Geeks everywhere got excited recently when they heard that SimpleDB might be based on Erlang. Why? Is Erlang the next big thing? Probably not — it’s a 20-year-old language that some programmers find weird.
But the model Erlang offers for parallel programming — distributing computing instructions across multiple processors such as are found in multicore computers or clouds of servers linked together — does represent something radically new to many programmers, even though it’s two decades old.
Parallel programming too difficult and buggy?
Programming for multiple processing units — also known as concurrent programming or parallel programming — is not easy, especially with programming languages designed mainly for situations in which instructions are executed one at a time, in a predictable order.
Languages like C++ and Java work mainly by using sequential processing. They have the capability to run multiple pathways of execution at the same time — allowing computer instructions to run in parallel — but in order to do so, they usually use something called “shared memory.”
With shared memory, different paths of execution (called “threads”) access different bits of data at different times. Your program needs to control access to that data and ensure that no matter what order in which the instructions arrive, the data is in the state you what it to be.
Edward Lee, a professor in UC Berkeley’s EE/CS department, calls threads harmful, citing the indeterminate results you get with multiple threads reading and writing shared data in parallel. Indeed, programs using shared memory can be subject to unpredictable bugs.
Erlang dispenses with shared memory
Erlang was created by Ericsson in 1987 to use in the development of fault-tolerant telecom applications running across many processors. It approaches the problem of program parallelization differently than do C++ or Java or other so-called sequential languages: It uses very lightweight processes that don’t share memory but rather pass messages asynchronously.
Asynchronous message passing, as opposed to shared memory usage, removes the possibility of deadlock and race conditions, two bugs that sometimes occur in shared memory parallel programs. But making an effective and efficient concurrent program still requires plenty of work on the part of a developer and Erlang’s approach doesn’t work for every situation.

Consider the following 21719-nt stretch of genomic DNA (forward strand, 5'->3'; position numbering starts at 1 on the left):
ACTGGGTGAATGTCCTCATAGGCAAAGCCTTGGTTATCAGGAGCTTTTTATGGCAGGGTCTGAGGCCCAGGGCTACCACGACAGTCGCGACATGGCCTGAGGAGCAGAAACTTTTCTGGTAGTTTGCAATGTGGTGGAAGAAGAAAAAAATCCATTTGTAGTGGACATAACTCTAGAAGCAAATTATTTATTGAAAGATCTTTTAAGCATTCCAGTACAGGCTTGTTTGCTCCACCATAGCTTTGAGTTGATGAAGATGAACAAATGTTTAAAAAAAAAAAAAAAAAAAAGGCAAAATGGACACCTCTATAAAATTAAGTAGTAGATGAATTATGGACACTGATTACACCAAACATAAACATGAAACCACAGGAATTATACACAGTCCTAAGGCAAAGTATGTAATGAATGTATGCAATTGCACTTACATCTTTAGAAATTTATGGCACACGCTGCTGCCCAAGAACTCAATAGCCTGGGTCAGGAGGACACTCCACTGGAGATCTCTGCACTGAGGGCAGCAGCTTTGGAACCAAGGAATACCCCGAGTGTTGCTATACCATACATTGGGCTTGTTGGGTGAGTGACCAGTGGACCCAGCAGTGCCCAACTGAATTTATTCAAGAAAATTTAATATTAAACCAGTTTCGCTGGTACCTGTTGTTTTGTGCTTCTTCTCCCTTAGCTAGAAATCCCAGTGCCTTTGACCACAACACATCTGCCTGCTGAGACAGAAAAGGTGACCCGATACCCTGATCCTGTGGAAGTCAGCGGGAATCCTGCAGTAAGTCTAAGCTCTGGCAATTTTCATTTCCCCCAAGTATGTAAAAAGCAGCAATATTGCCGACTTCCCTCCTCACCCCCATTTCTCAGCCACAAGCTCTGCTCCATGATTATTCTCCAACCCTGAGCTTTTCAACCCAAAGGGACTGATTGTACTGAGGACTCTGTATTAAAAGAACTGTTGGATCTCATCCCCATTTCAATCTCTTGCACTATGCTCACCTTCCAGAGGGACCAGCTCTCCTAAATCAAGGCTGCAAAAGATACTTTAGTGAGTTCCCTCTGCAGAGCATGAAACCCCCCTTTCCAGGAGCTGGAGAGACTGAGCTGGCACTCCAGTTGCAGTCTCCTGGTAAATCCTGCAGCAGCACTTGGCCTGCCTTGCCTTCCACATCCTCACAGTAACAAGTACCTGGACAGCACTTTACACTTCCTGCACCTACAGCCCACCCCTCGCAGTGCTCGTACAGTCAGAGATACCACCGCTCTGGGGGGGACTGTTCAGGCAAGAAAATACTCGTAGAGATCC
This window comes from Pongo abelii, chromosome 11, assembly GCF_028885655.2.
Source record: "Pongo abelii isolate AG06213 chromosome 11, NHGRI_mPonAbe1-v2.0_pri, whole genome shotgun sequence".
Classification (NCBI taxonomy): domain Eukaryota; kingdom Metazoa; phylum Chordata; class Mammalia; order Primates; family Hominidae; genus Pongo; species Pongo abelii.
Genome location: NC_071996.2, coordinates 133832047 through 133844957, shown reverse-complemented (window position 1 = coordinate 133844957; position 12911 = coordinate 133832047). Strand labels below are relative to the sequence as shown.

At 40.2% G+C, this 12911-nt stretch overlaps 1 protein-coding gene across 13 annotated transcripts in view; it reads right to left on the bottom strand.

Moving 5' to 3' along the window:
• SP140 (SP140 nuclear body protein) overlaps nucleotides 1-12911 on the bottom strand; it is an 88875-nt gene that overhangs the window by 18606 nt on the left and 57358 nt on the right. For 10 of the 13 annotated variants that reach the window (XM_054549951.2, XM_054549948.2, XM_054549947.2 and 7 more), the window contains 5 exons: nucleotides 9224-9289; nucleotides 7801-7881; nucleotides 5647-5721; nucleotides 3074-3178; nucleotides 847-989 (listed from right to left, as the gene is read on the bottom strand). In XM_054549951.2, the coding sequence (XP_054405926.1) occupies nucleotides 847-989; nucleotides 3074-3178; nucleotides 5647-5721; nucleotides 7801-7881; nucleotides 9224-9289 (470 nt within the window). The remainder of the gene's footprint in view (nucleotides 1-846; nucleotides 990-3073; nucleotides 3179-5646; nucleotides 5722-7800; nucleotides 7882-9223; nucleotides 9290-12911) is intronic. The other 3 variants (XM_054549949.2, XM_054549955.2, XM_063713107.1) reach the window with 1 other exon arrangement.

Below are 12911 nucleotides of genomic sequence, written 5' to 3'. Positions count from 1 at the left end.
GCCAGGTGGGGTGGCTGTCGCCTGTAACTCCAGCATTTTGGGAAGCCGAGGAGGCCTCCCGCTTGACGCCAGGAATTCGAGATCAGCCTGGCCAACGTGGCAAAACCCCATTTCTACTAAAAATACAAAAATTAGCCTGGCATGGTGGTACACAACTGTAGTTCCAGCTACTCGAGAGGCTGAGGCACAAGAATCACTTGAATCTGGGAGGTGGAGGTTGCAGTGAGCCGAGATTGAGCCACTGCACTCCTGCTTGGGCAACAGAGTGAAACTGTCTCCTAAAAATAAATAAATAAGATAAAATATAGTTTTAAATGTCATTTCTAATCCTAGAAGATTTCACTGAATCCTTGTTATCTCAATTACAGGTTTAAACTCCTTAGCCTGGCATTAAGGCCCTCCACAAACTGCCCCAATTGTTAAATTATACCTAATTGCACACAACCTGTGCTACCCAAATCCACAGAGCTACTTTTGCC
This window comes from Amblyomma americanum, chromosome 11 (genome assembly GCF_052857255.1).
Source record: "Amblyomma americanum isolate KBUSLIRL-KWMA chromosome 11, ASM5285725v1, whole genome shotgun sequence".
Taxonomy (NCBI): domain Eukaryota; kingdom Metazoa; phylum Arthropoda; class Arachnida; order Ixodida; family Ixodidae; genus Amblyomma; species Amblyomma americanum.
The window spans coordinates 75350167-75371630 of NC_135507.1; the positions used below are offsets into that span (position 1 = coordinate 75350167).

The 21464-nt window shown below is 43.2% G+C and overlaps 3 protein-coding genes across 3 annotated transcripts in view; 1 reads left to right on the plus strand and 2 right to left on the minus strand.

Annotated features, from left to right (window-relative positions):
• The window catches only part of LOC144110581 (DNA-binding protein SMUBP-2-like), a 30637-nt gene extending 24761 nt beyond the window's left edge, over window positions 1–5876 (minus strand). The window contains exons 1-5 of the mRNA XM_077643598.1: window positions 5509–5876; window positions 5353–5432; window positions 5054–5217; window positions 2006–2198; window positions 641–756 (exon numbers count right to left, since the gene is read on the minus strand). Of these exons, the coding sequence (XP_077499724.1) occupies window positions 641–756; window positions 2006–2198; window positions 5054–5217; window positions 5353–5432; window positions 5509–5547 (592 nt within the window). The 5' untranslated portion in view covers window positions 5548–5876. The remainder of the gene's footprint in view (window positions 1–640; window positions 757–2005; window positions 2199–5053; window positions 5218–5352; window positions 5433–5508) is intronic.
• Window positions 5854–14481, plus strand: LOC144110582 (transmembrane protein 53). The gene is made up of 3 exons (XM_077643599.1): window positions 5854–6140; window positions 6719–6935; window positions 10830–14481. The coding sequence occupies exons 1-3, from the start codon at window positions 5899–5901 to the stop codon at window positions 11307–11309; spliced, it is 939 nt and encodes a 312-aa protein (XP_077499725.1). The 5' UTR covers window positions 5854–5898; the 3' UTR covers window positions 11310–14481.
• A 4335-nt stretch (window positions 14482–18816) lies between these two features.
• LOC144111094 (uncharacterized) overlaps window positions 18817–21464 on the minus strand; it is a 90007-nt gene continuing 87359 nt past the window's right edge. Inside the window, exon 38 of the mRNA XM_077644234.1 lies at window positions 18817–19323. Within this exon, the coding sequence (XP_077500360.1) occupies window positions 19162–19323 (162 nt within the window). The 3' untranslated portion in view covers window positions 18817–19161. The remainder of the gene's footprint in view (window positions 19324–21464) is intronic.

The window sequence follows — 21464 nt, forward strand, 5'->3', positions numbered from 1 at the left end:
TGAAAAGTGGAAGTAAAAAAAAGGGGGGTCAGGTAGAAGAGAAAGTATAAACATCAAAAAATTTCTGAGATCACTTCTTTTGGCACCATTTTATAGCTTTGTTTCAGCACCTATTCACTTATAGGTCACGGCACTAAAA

Erlang too old and too weird?
As Sun Distinguished Engineer and Director of Web Technologies Tim Bray has said of Erlang, “It’s too weird, and in my brief experiments, the implementation shows its age; we have in fact learned some things about software since way back then.” Another engineer I talked to who’s used Erlang chose the same adjective, telling me, “The problem with Erlang is it’s just too weird. Too many programmers hate weird.”
This fall, Bray launched his Wide Finder project, a programming exercise intended to see how Erlang could parallelize the processing of a large text file. I asked him if his opinion had changed since getting to know Erlang better by way of that project. He said it largely remains the same, but expressed a wish for Erlang’s concurrency model — lightweight threads that use message passing instead of shared memory — to be incorporated into his favorite modern languages, such as Java and Ruby.
Erlang may not be entirely suited to general purpose parallel programming projects, even for SimpleDB maker Amazon. Although Amazon wouldn’t comment on the technologies they use in SimpleDB, a source close to the company told me that while Erlang was indeed used in the SDS project (which became SimpleDB), the engineers implemented their own inter-process communication instead of using Erlang’s built-in distributed communications capability.
But even if Erlang isn’t the next big language, it could serve as a concurrent programming game-changer (as could other languages that offer similar concurrent programming support). By suggesting an alternative to shared memory concurrent programming, it can teach programmers one new way that concurrent programming can be done — even if it’s two decades old.